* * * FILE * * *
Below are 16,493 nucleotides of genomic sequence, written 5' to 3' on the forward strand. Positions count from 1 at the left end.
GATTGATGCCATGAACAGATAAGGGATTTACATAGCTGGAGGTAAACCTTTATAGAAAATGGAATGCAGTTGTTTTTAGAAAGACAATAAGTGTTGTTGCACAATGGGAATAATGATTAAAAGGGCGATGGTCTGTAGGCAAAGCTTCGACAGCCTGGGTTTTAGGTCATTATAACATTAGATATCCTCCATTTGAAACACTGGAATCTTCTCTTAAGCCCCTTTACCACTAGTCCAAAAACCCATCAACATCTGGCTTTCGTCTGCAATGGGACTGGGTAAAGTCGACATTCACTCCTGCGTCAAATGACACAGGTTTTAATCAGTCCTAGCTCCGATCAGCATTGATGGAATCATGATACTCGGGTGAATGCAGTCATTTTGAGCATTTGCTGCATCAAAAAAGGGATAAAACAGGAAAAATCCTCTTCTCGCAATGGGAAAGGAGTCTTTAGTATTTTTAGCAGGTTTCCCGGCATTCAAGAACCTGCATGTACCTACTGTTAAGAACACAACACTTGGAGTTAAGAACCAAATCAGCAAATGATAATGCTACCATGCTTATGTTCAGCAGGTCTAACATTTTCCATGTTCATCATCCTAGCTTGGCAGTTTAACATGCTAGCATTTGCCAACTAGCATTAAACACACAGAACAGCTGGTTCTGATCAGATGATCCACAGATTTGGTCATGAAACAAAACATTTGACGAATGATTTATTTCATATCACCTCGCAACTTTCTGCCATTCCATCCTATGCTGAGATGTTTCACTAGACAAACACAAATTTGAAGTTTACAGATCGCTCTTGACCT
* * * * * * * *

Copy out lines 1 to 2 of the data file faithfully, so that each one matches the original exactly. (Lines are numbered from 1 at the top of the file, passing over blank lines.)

Below are 16,493 nucleotides of genomic sequence, written 5' to 3' on the forward strand. Positions count from 1 at the left end.
GATTGATGCCATGAACAGATAAGGGATTTACATAGCTGGAGGTAAACCTTTATAGAAAATGGAATGCAGTTGTTTTTAGAAAGACAATAAGTGTTGTTGCACAATGGGAATAATGATTAAAAGGGCGATGGTCTGTAGGCAAAGCTTCGACAGCCTGGGTTTTAGGTCATTATAACATTAGATATCCTCCATTTGAAACACTGGAATCTTCTCTTAAGCCCCTTTACCACTAGTCCAAAAACCCATCAACATCTGGCTTTCGTCTGCAATGGGACTGGGTAAAGTCGACATTCACTCCTGCGTCAAATGACACAGGTTTTAATCAGTCCTAGCTCCGATCAGCATTGATGGAATCATGATACTCGGGTGAATGCAGTCATTTTGAGCATTTGCTGCATCAAAAAAGGGATAAAACAGGAAAAATCCTCTTCTCGCAATGGGAAAGGAGTCTTTAGTATTTTTAGCAGGTTTCCCGGCATTCAAGAACCTGCATGTACCTACTGTTAAGAACACAACACTTGGAGTTAAGAACCAAATCAGCAAATGATAATGCTACCATGCTTATGTTCAGCAGGTCTAACATTTTCCATGTTCATCATCCTAGCTTGGCAGTTTAACATGCTAGCATTTGCCAACTAGCATTAAACACACAGAACAGCTGGTTCTGATCAGATGATCCACAGATTTGGTCATGAAACAAAACATTTGACGAATGATTTATTTCATATCACCTCGCAACTTTCTGCCATTCCATCCTATGCTGAGATGTTTCACTAGACAAACACAAATTTGAAGTTTACAGATCGCTCTTGACCT